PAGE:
PETALING JAYA: When his son left him at a bus station, John (not his real name) waited patiently for him to return. Five hours later, he was still waiting. Passers-by noticed him and called the police.
The 72-year-old man has dementia and was sent to hospital. Medical social workers managed to get him to recall his son’s telephone number.
When they called John’s son, he did not want to take his father home.
People like John are vulnerable to abuse and neglect, and he is not eligible for government shelter for the elderly because he still has a family.
John is among many Malaysian elderly folk who are facing abuse and neglect. According to a study, one in 10 urban elderly Malaysian is abused, with financial abuse being the most common.
The survey by a team of researchers from the Department of Social and Preventative Medicine under Universiti Malaya’s Medical Faculty said psychological abuse was the next most common followed by physical abuse.
“A pilot survey was done among the urban poor in Kuala Lumpur in 2012 involving 291 individuals above the age of 60. There were elders living in low-cost government-subsidised flats. Of the total, 9.6% said they experienced one or more forms of abuse within the last 12 months of the survey,” said Dr Noran Naqiah Hairi.
By S. Indramalar The Star/Asia News Network
Dr Noran is leading the Prevent Elder Abuse and Neglect Initiative (Peace) with her colleague Dr Clare Choo.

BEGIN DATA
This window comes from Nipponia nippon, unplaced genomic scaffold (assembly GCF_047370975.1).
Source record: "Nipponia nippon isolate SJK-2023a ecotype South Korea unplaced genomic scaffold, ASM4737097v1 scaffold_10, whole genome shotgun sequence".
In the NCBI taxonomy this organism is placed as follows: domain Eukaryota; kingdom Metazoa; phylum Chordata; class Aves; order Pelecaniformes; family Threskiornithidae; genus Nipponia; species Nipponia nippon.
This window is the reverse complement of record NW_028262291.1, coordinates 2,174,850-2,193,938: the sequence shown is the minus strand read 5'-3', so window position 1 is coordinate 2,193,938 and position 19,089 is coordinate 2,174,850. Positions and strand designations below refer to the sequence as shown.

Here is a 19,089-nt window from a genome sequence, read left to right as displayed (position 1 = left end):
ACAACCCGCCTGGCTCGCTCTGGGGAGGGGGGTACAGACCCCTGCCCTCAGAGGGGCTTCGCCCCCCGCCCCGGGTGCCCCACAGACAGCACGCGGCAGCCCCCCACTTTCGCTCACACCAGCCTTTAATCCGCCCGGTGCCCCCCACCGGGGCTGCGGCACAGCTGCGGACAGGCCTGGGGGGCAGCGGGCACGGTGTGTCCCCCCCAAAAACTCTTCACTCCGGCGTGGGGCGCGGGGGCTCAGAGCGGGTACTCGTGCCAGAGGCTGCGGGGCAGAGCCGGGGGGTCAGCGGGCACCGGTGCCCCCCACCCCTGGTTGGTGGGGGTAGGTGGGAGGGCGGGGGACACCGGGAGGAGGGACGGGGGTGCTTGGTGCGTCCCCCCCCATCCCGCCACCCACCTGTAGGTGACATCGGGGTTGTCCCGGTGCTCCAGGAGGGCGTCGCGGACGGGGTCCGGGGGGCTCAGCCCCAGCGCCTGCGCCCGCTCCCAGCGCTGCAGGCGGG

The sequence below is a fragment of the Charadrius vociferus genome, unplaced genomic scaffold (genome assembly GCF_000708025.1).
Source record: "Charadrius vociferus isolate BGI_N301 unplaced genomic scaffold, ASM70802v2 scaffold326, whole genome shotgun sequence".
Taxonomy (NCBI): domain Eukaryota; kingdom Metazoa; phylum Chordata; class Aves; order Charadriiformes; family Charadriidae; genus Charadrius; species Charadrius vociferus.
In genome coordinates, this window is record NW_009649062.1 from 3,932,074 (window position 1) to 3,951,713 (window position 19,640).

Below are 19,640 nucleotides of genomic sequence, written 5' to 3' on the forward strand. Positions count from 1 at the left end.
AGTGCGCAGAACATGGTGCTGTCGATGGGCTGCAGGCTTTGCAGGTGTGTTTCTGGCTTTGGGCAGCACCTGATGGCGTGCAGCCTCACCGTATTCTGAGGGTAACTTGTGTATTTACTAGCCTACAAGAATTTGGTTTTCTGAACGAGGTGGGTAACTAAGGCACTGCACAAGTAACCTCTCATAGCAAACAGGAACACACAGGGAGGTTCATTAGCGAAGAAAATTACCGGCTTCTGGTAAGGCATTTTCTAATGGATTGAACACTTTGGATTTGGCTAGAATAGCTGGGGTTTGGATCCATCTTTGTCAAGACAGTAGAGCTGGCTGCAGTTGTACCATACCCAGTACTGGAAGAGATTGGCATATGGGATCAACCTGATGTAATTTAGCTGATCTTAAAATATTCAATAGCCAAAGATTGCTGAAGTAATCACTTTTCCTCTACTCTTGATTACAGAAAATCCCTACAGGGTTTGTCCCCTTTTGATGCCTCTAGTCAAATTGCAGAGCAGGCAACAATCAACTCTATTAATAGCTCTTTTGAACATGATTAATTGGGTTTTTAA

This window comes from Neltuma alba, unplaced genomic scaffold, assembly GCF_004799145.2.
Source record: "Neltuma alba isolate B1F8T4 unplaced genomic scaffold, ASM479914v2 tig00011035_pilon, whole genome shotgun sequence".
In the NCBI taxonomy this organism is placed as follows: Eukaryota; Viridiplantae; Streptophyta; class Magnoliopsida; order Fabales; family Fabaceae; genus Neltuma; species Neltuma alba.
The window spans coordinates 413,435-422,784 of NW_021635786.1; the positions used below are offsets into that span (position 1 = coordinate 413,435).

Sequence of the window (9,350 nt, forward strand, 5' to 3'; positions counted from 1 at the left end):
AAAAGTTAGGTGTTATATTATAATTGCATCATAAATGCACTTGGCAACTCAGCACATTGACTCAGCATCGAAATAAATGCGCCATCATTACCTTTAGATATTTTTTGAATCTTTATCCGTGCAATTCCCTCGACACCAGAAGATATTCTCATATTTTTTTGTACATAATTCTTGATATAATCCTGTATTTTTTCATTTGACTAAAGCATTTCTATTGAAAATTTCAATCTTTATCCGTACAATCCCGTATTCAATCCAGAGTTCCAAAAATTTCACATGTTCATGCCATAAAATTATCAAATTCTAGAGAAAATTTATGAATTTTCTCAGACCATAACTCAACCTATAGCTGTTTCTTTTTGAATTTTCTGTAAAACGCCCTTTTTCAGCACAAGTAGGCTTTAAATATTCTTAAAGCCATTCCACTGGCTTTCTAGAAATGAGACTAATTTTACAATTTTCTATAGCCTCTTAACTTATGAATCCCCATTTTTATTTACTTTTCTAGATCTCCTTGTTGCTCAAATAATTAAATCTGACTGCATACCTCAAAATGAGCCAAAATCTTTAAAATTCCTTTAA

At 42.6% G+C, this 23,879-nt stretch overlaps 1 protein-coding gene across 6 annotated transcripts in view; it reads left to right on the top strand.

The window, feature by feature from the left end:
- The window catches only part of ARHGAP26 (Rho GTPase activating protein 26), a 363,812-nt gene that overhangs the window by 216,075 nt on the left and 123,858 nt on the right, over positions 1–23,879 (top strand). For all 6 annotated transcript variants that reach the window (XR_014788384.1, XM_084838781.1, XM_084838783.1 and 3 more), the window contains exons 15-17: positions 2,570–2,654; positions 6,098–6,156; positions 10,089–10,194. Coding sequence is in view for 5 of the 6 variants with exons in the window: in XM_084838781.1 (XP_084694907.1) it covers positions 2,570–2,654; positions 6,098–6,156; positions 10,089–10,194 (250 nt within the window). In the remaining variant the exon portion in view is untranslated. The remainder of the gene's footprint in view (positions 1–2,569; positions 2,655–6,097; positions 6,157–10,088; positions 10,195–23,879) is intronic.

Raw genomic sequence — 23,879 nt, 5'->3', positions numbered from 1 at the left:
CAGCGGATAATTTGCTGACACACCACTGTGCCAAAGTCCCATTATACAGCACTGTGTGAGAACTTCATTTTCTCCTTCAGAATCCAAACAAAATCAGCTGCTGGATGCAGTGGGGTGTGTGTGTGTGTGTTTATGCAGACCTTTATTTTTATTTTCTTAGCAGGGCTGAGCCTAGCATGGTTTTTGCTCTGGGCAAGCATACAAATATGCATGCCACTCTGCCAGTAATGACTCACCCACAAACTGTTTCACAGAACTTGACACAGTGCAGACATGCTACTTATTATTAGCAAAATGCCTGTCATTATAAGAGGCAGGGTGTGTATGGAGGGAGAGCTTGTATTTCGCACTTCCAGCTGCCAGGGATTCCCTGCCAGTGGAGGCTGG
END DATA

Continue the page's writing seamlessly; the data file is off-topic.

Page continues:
The team also found that one in 20 rural elders have experienced abuse based on a survey they did among 2,000 respondents in Kuala Pilah, Negri Sembilan.
The most common abuse reported among rural elders is psychological followed by financial.
Anita (not her real name) is a subject of financial abuse. As she has arthritis, she found it difficult to go to the bank. Her son persuaded the 68-year-old retired clerk to give him the authority to handle her finances.
Soon after, he got his widowed mother to sign over her house to him.
“I didn’t want to, but I was bullied into signing my house over. He kept accusing me of not trusting him.
“At first, everything was all right. But then he began investing my money in all kinds of ventures. I have no say in what he does with my money. When I ask him, it gets unpleasant.
“But I am worried what will happen when my money runs out,” laments Anita, who lives with her son in Petaling Jaya.
Still, she would never report her son because elder abuse is not a topic Malaysians discuss openly.
Deputy Women, Family and Community Development Minister Datin Paduka Chew Mei Fun admits that reported figures do not paint the actual picture.
“These are only the cases that come to us. There may be more that we do not know of,” she said.
Most of elder abuse cases go unreported as many see it as a “family problem” which can be dealt with behind closed doors.
Only 23 cases of elder abuse and neglect were reported in the past three years, according to statistics from the ministry.
The study, however, shows it is far more prevalent.
“The Peace study is the first of its kind in Malaysia and it corroborates prevalence rates of elder abuse and neglect in other Asian countries which range from 14% to 27.5%,” added Dr Noran.